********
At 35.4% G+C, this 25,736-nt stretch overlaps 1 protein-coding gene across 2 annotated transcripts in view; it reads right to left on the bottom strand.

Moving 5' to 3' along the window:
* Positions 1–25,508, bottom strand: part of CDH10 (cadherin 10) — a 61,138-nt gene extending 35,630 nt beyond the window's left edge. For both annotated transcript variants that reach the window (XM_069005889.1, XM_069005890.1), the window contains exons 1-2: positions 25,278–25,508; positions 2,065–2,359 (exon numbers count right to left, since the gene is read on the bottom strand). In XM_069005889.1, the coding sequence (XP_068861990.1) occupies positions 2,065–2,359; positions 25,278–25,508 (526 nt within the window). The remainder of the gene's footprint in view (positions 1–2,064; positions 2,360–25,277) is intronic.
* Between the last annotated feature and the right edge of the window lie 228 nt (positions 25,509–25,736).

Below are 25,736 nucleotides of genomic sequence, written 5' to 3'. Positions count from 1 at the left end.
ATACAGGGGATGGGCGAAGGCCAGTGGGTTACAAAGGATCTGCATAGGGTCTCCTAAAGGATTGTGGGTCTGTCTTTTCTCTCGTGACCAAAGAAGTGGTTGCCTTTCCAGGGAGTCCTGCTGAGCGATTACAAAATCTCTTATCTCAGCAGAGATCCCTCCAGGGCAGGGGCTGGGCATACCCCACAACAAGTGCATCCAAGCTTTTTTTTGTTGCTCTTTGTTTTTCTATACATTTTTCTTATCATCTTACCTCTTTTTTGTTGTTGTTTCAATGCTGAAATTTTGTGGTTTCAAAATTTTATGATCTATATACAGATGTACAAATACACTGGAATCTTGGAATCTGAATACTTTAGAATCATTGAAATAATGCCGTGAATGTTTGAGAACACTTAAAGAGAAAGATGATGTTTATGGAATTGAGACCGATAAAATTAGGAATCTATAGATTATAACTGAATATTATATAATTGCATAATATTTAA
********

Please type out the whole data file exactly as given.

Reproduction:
At 35.4% G+C, this 25,736-nt stretch overlaps 1 protein-coding gene across 2 annotated transcripts in view; it reads right to left on the bottom strand.

Moving 5' to 3' along the window:
* Positions 1–25,508, bottom strand: part of CDH10 (cadherin 10) — a 61,138-nt gene extending 35,630 nt beyond the window's left edge. For both annotated transcript variants that reach the window (XM_069005889.1, XM_069005890.1), the window contains exons 1-2: positions 25,278–25,508; positions 2,065–2,359 (exon numbers count right to left, since the gene is read on the bottom strand). In XM_069005889.1, the coding sequence (XP_068861990.1) occupies positions 2,065–2,359; positions 25,278–25,508 (526 nt within the window). The remainder of the gene's footprint in view (positions 1–2,064; positions 2,360–25,277) is intronic.
* Between the last annotated feature and the right edge of the window lie 228 nt (positions 25,509–25,736).

Below are 25,736 nucleotides of genomic sequence, written 5' to 3'. Positions count from 1 at the left end.
ATACAGGGGATGGGCGAAGGCCAGTGGGTTACAAAGGATCTGCATAGGGTCTCCTAAAGGATTGTGGGTCTGTCTTTTCTCTCGTGACCAAAGAAGTGGTTGCCTTTCCAGGGAGTCCTGCTGAGCGATTACAAAATCTCTTATCTCAGCAGAGATCCCTCCAGGGCAGGGGCTGGGCATACCCCACAACAAGTGCATCCAAGCTTTTTTTTGTTGCTCTTTGTTTTTCTATACATTTTTCTTATCATCTTACCTCTTTTTTGTTGTTGTTTCAATGCTGAAATTTTGTGGTTTCAAAATTTTATGATCTATATACAGATGTACAAATACACTGGAATCTTGGAATCTGAATACTTTAGAATCATTGAAATAATGCCGTGAATGTTTGAGAACACTTAAAGAGAAAGATGATGTTTATGGAATTGAGACCGATAAAATTAGGAATCTATAGATTATAACTGAATATTATATAATTGCATAATATTTAA